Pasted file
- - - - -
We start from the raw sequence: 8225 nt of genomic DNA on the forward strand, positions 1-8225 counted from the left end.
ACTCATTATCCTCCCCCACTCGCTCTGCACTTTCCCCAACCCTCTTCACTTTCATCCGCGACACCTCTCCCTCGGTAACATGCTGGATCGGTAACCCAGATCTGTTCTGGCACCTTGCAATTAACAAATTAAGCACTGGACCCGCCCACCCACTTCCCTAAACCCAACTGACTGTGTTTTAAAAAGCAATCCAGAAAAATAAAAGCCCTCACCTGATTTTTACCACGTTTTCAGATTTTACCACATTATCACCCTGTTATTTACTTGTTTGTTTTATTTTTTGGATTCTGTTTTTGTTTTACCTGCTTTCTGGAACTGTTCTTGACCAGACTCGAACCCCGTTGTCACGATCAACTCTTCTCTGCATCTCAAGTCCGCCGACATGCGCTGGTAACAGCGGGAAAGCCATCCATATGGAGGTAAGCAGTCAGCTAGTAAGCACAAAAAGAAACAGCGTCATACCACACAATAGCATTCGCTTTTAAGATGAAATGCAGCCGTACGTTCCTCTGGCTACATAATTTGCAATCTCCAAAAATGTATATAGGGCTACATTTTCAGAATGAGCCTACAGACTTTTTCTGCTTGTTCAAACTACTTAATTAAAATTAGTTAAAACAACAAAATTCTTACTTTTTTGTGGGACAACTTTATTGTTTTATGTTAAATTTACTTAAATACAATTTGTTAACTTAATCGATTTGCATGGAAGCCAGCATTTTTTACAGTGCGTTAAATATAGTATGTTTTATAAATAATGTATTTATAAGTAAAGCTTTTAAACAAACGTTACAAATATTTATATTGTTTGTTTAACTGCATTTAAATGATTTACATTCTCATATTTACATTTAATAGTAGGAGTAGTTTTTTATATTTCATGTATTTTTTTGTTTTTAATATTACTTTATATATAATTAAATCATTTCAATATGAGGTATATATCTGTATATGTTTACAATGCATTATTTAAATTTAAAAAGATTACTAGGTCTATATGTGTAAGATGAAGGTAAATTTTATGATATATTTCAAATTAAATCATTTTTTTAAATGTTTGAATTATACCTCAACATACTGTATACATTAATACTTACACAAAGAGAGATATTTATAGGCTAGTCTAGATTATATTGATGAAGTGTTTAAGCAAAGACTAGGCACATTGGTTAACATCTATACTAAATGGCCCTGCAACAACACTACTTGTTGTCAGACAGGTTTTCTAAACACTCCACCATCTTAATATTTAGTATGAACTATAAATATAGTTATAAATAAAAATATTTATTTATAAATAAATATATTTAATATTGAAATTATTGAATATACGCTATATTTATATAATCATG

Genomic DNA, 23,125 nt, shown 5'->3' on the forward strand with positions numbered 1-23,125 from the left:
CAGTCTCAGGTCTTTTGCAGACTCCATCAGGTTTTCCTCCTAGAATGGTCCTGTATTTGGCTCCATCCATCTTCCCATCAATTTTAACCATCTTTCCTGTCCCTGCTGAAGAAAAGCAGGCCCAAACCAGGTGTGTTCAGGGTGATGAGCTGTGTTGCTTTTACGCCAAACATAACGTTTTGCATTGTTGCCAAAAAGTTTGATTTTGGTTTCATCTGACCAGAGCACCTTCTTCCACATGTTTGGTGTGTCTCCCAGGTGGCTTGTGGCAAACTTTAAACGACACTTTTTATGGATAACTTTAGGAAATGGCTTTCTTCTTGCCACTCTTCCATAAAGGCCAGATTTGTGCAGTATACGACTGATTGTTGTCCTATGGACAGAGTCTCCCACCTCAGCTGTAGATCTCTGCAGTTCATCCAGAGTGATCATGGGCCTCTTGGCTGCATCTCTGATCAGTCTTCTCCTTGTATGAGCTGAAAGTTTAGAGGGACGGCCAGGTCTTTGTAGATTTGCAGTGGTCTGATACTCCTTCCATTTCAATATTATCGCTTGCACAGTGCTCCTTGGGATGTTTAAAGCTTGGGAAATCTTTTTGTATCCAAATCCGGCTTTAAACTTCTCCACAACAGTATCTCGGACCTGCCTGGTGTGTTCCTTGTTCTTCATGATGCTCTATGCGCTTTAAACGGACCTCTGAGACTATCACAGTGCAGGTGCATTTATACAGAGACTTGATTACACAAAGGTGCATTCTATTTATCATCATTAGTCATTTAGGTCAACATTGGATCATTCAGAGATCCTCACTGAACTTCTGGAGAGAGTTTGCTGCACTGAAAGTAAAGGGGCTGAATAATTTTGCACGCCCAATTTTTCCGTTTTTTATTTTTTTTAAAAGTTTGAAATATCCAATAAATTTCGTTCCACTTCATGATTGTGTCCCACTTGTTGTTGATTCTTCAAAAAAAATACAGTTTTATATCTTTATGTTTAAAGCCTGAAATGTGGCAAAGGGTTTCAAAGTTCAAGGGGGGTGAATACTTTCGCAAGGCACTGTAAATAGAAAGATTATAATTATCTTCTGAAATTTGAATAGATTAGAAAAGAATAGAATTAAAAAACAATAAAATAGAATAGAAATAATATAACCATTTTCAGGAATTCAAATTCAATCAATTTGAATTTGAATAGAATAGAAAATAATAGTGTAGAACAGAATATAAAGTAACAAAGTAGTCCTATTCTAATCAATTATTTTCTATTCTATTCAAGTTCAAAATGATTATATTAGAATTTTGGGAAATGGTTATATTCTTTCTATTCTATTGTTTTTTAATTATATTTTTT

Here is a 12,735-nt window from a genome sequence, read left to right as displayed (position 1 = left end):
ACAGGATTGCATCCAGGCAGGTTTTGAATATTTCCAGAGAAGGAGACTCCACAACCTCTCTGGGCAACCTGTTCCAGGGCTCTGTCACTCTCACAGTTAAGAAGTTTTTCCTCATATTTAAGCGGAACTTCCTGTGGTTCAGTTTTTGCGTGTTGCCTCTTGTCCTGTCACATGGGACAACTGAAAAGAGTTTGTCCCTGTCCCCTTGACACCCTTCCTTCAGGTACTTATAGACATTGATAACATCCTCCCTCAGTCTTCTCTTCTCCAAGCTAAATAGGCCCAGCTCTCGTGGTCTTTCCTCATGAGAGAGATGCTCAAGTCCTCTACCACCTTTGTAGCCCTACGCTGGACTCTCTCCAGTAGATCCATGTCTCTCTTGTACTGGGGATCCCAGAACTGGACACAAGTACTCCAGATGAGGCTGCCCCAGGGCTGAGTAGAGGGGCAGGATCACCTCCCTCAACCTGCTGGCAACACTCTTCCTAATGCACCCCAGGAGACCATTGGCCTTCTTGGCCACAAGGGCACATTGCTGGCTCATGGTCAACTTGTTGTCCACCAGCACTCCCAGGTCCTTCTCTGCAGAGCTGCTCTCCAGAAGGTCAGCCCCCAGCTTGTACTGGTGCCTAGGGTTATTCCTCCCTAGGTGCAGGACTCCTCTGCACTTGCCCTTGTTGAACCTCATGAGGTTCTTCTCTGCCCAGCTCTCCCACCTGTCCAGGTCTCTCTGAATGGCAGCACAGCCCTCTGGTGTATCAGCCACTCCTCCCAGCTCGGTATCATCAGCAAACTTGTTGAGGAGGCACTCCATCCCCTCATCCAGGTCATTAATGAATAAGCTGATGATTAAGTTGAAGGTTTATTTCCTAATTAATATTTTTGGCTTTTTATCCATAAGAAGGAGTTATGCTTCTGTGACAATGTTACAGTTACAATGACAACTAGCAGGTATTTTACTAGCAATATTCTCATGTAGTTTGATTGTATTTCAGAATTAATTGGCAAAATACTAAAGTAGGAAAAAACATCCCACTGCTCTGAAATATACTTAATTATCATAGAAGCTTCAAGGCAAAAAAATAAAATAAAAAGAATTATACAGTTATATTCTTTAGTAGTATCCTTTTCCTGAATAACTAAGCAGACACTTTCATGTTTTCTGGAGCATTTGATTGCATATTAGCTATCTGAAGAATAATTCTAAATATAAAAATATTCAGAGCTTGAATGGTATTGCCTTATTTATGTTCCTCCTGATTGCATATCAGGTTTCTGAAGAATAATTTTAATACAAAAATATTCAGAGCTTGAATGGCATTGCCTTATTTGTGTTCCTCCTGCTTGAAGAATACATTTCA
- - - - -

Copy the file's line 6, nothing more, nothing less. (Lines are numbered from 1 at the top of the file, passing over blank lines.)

ACAGGATTGCATCCAGGCAGGTTTTGAATATTTCCAGAGAAGGAGACTCCACAACCTCTCTGGGCAACCTGTTCCAGGGCTCTGTCACTCTCACAGTTAAGAAGTTTTTCCTCATATTTAAGCGGAACTTCCTGTGGTTCAGTTTTTGCGTGTTGCCTCTTGTCCTGTCACATGGGACAACTGAAAAGAGTTTGTCCCTGTCCCCTTGACACCCTTCCTTCAGGTACTTATAGACATTGATAACATCCTCCCTCAGTCTTCTCTTCTCCAAGCTAAATAGGCCCAGCTCTCGTGGTCTTTCCTCATGAGAGAGATGCTCAAGTCCTCTACCACCTTTGTAGCCCTACGCTGGACTCTCTCCAGTAGATCCATGTCTCTCTTGTACTGGGGATCCCAGAACTGGACACAAGTACTCCAGATGAGGCTGCCCCAGGGCTGAGTAGAGGGGCAGGATCACCTCCCTCAACCTGCTGGCAACACTCTTCCTAATGCACCCCAGGAGACCATTGGCCTTCTTGGCCACAAGGGCACATTGCTGGCTCATGGTCAACTTGTTGTCCACCAGCACTCCCAGGTCCTTCTCTGCAGAGCTGCTCTCCAGAAGGTCAGCCCCCAGCTTGTACTGGTGCCTAGGGTTATTCCTCCCTAGGTGCAGGACTCCTCTGCACTTGCCCTTGTTGAACCTCATGAGGTTCTTCTCTGCCCAGCTCTCCCACCTGTCCAGGTCTCTCTGAATGGCAGCACAGCCCTCTGGTGTATCAGCCACTCCTCCCAGCTCGGTATCATCAGCAAACTTGTTGAGGAGGCACTCCATCCCCTCATCCAGGTCATTAATGAATAAGCTGATGATTAAGTTGAAGGTTTATTTCCTAATTAATATTTTTGGCTTTTTATCCATAAGAAGGAGTTATGCTTCTGTGACAATGTTACAGTTACAATGACAACTAGCAGGTATTTTACTAGCAATATTCTCATGTAGTTTGATTGTATTTCAGAATTAATTGGCAAAATACTAAAGTAGGAAAAAACATCCCACTGCTCTGAAATATACTTAATTATCATAGAAGCTTCAAGGCAAAAAAATAAAATAAAAAGAATTATACAGTTATATTCTTTAGTAGTATCCTTTTCCTGAATAACTAAGCAGACACTTTCATGTTTTCTGGAGCATTTGATTGCATATTAGCTATCTGAAGAATAATTCTAAATATAAAAATATTCAGAGCTTGAATGGTATTGCCTTATTTATGTTCCTCCTGATTGCATATCAGGTTTCTGAAGAATAATTTTAATACAAAAATATTCAGAGCTTGAATGGCATTGCCTTATTTGTGTTCCTCCTGCTTGAAGAATACATTTCA